How do you unify a collection of essays by twenty-five different contributors (plus an introduction by the editor)? First, acquire pieces that fit the central theme of the anthology. Next, focus on bringing harmony to dissonant writing styles in the copyediting stage. Lastly, bring visual cohesion to the manuscript by establishing a uniform aesthetic. This step is the interior designer’s responsibility. Like the hours and hours spent by an acquisitions team and copyeditors, the time and energy an interior designer puts into a book isn’t glaringly apparent to most readers (unless the designer did poor work). If all three parties do their job, readers will give nary a thought to the process behind the book in their hands.
I recently completed the interior design of Untangling the Knot: Queer Voices on Marriage, Relationships & Identity, an anthology of LGBTQ essays edited by Carter Sickels that is coming out in February 2015. I’m excited for the release of this book for many reasons, one of them being that I designed a book that’s going to be on real bookstore shelves and read by real people(!). Another reason, of course, is that the book contains an amazing collection of essays collected and curated by Ooligan Press students. If you pick up a copy and don’t think twice about the interior design, then I will consider it a job well done. Allow me to go into detail about the details you may not notice.
Interior designers don’t start out with much. They are given a trim size, an approximate page count, and a copyedited version of the book’s content. If there are images in the book, the interior designer will get those as well. From there, many seemingly insignificant but very important decisions need to be made: What font will be used for chapter titles? What font will be used for the body text? How large should the margins be? Where should the page numbers go? How much leading is required for the text to be legible and readable? (Leading is the technical term for the amount of space between lines.) Each decision leads to a slew of new questions, much like chopping off the head of a hydra and seeing two more heads appear in its place. Once the font for the chapter titles is chosen, the designer needs to consider where the chapter title should be placed on a page, what font size should be used, and how much space there should be between the chapter title and the first paragraph. Decisions made at this stage are rarely definite; a designer will need to adjust many elements on a page for the text to fit nicely.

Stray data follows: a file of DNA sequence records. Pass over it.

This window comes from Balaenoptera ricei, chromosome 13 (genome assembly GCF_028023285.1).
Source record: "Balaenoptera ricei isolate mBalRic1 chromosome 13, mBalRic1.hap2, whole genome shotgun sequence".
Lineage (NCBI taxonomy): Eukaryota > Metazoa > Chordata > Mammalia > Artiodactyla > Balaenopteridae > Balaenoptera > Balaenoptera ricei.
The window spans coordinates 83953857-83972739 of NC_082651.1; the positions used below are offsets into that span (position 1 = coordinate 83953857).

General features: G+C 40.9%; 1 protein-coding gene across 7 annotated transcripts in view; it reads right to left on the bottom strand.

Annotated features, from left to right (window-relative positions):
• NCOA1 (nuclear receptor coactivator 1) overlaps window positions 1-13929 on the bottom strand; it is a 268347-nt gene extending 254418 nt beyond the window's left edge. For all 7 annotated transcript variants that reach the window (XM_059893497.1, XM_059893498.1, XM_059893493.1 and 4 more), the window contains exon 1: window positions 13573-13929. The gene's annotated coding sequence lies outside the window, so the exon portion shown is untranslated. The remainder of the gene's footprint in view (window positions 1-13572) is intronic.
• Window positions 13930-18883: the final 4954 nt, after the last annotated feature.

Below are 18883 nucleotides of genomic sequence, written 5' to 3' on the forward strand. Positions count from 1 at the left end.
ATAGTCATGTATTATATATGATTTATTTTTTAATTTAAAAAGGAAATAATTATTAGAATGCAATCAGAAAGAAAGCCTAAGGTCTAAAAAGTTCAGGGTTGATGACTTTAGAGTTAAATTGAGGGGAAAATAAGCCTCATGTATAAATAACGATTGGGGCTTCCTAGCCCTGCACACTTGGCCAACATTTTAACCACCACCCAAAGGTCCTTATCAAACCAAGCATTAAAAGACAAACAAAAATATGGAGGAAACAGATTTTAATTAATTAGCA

When designing Untangling the Knot, I aimed for a clean, simple look to compliment the lovely, minimalist cover designed by Stephanie Podmore. I used several weights of the Univers typeface (which is used on the cover) in the interior design to give the book a cohesive look from front to back. Since the contributors to this collection come from all over the gender spectrum, I chose Minion Pro, a font that doesn’t “read” as a particular gender, for the body text. From there, laying out the text was like playing Tetris with words. Once the interior was properly formatted, I checked to see that the white space between sections was consistent and I made small spacing modifications to lines and paragraphs of text so that everything would fit neatly on the page (known as adjusting the tracking and kerning). As soon as I get back the proofreaders’ notes and make the necessary changes, what I see on my computer screen will look just like what readers will see when they open up their copy of Untangling the Knot.